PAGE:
While progression-free survival was similar, overall survival was better in CDK4/6 inhibitor combinations as first-line therapy followed by everolimus combinations and chemotherapy.
In a poster presentation, Silvia Comis, MD, Senior Medical Director, Oncology-Therapeutic Science and Strategy, IQVIA, Milan, Italy, discussed clinical trials in which CDK4/6 inhibitors have shown clear benefits in terms of progression-free survival and overall survival. Despite this growing body of evidence suggesting their benefit in the clinical setting, best practices remain unresolved and persistent issues exist, such as optimal sequencing with other therapies when treating patients with hormone receptor–positive, HER2-negative metastatic breast cancer. Therefore, it is critically important to examine the range of CDK4/6 inhibitor combinations used in patients with hormone receptor–positive, HER2-negative metastatic breast cancer, in light of real-world evidence.
Researchers used IQVIA’s oncology US electronic health records for the fourth quarter of 2015 to the first quarter of 2020 to identify 16,017 patients with metastatic breast cancer aged ≥18 years with hormone receptor–positive, HER2-negative disease. Based on different sequential use of drugs, patients were organized into 4 cohorts. In the first cohort, hormonal therapy was used as first-line therapy followed by everolimus combinations, CDK4/6 inhibitor combinations, and chemotherapy. In the second cohort, CDK4/6 inhibitor combinations were used as first-line therapy, followed by everolimus combinations and chemotherapy. In the third cohort, everolimus combinations were used as first-line therapy followed by CDK4/6 inhibitor combinations and chemotherapy. In the fourth cohort, chemotherapy was used as first-line therapy as well as subsequent therapy.
Patient outcomes were analyzed for each cohort: progression (defined as time to next treatment), progression-free survival (defined as time to next treatment or death), and overall survival.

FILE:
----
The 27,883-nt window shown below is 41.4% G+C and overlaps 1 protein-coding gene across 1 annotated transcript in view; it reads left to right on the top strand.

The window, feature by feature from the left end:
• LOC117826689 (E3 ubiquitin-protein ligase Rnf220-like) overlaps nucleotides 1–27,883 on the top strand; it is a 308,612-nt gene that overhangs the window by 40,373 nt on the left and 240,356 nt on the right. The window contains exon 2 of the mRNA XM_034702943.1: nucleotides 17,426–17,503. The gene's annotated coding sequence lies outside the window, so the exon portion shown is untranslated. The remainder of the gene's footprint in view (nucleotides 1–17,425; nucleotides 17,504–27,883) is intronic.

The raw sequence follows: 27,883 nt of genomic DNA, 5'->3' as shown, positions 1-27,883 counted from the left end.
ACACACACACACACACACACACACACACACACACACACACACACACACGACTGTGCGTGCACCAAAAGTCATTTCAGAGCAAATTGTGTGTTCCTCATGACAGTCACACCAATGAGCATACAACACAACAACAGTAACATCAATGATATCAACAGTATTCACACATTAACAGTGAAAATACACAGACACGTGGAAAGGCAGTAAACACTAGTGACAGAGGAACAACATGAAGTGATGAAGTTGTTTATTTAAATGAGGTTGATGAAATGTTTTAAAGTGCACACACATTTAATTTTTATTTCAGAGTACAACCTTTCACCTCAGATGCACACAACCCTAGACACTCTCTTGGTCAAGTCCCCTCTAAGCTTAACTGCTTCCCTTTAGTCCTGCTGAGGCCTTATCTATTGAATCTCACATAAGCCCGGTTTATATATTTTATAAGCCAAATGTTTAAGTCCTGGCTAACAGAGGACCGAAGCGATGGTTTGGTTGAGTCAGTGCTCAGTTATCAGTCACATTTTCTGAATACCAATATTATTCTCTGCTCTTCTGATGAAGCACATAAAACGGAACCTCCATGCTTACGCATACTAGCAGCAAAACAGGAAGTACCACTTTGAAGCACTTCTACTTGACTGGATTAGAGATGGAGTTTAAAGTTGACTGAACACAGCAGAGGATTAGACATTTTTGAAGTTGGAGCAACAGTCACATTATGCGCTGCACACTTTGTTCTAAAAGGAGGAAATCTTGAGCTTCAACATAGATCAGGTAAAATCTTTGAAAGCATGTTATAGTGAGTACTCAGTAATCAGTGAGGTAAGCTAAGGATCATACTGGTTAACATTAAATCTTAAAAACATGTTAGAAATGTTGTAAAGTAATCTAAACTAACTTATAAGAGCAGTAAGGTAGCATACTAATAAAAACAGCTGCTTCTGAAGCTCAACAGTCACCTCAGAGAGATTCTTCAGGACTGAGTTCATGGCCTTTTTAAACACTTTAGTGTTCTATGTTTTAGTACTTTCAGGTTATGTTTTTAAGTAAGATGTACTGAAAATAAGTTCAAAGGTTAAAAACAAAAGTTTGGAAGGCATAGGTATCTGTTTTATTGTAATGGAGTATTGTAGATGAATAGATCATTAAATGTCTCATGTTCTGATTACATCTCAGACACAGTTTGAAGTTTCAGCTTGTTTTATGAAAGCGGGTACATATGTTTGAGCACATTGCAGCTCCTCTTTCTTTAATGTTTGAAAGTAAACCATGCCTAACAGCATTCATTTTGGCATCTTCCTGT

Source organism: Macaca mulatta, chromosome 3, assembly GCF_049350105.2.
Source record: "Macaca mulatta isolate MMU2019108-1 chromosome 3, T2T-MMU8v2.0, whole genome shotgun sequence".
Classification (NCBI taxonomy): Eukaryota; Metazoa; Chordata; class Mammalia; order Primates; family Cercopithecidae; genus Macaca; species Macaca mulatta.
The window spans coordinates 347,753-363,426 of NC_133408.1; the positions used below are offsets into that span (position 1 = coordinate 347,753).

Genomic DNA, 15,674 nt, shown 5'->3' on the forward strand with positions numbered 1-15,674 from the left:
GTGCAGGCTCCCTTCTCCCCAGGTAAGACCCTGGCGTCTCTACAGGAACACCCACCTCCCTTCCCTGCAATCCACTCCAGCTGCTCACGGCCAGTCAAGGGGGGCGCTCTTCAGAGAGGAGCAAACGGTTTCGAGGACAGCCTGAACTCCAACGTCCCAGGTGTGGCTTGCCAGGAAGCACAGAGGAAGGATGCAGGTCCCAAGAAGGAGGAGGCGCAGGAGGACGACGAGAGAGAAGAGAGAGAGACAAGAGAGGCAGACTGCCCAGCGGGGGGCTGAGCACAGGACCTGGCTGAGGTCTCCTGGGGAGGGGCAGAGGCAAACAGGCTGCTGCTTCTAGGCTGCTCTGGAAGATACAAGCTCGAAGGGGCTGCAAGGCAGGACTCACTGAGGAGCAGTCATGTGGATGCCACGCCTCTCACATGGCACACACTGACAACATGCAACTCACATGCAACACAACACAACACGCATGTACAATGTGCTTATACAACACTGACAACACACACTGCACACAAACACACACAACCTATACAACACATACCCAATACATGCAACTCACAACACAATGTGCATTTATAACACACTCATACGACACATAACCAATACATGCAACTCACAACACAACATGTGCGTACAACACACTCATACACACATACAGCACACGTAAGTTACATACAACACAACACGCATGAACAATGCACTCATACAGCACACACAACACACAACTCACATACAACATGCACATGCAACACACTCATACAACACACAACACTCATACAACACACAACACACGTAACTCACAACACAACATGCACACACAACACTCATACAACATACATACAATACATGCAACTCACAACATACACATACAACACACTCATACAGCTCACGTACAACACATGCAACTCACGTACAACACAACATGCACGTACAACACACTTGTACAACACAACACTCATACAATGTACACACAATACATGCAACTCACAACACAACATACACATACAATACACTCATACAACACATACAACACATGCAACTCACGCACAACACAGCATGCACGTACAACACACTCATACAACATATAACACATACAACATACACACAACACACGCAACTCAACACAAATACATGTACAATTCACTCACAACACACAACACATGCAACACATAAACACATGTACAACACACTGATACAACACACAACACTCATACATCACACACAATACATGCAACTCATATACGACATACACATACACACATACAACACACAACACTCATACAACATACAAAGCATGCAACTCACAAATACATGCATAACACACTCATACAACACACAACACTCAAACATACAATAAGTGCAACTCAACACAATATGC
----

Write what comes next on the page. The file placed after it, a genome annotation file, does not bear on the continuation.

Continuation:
Statistically significant results between the first and second cohorts, generated by a test of proportions which demonstrated that more patients tend to live longer after they have been treated with CDK4/6 inhibitor combinations as first-line therapy, as shown by the second cohort at 80% compared with the first cohort at 87%. Due to the small total number of patients in the third cohort, statistical significance was not revealed.
On comparison between cohorts, more patients died in the fourth cohort in which chemotherapy was used as first-line therapy and subsequent therapy. Across cohorts, the median progression-free survival observed for CDK4/6 inhibitor combinations was 13.5 months.
The investigators concluded that based on this retrospective analysis, overall survival was better in the second cohort (CDK4/6 inhibitor combinations used as first-line therapy, followed by everolimus combinations and chemotherapy) when compared with other cohorts. However, progression-free survival during CDK4/6 inhibitor combinations was comparable. Future studies may focus on cohort demographics along with propensity score matching based on other variables and detailed CDK4/6 inhibitor combination analysis that may clarify these results.
Source: Comis S, Kandasamy T, Wu C, et al. Real-world evidence of CDK4/6 inhibitor combination effects on assessing outcome with different sequence of treatment among adult patients with HR+ and HER2- metastatic breast cancer. Ann Oncol. 2020;31(4_suppl). Abstract 307P.